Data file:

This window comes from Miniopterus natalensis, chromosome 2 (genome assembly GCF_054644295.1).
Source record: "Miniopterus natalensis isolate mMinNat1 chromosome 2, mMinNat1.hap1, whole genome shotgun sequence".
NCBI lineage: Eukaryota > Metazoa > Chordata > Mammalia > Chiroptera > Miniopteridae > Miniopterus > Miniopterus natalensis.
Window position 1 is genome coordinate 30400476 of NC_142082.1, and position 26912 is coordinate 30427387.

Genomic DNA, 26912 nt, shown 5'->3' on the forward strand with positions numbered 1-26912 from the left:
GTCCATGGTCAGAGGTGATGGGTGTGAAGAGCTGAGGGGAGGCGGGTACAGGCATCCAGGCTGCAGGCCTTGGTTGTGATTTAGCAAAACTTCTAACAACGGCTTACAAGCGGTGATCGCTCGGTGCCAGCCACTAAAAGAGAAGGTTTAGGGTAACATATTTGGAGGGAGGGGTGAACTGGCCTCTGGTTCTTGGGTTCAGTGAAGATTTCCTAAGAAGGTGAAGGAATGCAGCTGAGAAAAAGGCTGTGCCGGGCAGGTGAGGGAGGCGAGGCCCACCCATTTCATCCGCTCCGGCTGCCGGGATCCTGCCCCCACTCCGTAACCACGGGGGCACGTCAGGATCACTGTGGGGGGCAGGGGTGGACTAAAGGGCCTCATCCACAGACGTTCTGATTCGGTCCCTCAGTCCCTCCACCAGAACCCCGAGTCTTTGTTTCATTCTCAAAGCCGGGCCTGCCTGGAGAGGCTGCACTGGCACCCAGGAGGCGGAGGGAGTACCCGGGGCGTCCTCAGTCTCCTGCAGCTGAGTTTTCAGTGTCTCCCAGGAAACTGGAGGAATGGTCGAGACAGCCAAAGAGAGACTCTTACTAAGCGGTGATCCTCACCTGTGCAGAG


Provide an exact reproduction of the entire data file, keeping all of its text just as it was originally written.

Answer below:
This window comes from Miniopterus natalensis, chromosome 2 (genome assembly GCF_054644295.1).
Source record: "Miniopterus natalensis isolate mMinNat1 chromosome 2, mMinNat1.hap1, whole genome shotgun sequence".
NCBI lineage: Eukaryota > Metazoa > Chordata > Mammalia > Chiroptera > Miniopteridae > Miniopterus > Miniopterus natalensis.
Window position 1 is genome coordinate 30400476 of NC_142082.1, and position 26912 is coordinate 30427387.

Genomic DNA, 26912 nt, shown 5'->3' on the forward strand with positions numbered 1-26912 from the left:
GTCCATGGTCAGAGGTGATGGGTGTGAAGAGCTGAGGGGAGGCGGGTACAGGCATCCAGGCTGCAGGCCTTGGTTGTGATTTAGCAAAACTTCTAACAACGGCTTACAAGCGGTGATCGCTCGGTGCCAGCCACTAAAAGAGAAGGTTTAGGGTAACATATTTGGAGGGAGGGGTGAACTGGCCTCTGGTTCTTGGGTTCAGTGAAGATTTCCTAAGAAGGTGAAGGAATGCAGCTGAGAAAAAGGCTGTGCCGGGCAGGTGAGGGAGGCGAGGCCCACCCATTTCATCCGCTCCGGCTGCCGGGATCCTGCCCCCACTCCGTAACCACGGGGGCACGTCAGGATCACTGTGGGGGGCAGGGGTGGACTAAAGGGCCTCATCCACAGACGTTCTGATTCGGTCCCTCAGTCCCTCCACCAGAACCCCGAGTCTTTGTTTCATTCTCAAAGCCGGGCCTGCCTGGAGAGGCTGCACTGGCACCCAGGAGGCGGAGGGAGTACCCGGGGCGTCCTCAGTCTCCTGCAGCTGAGTTTTCAGTGTCTCCCAGGAAACTGGAGGAATGGTCGAGACAGCCAAAGAGAGACTCTTACTAAGCGGTGATCCTCACCTGTGCAGAG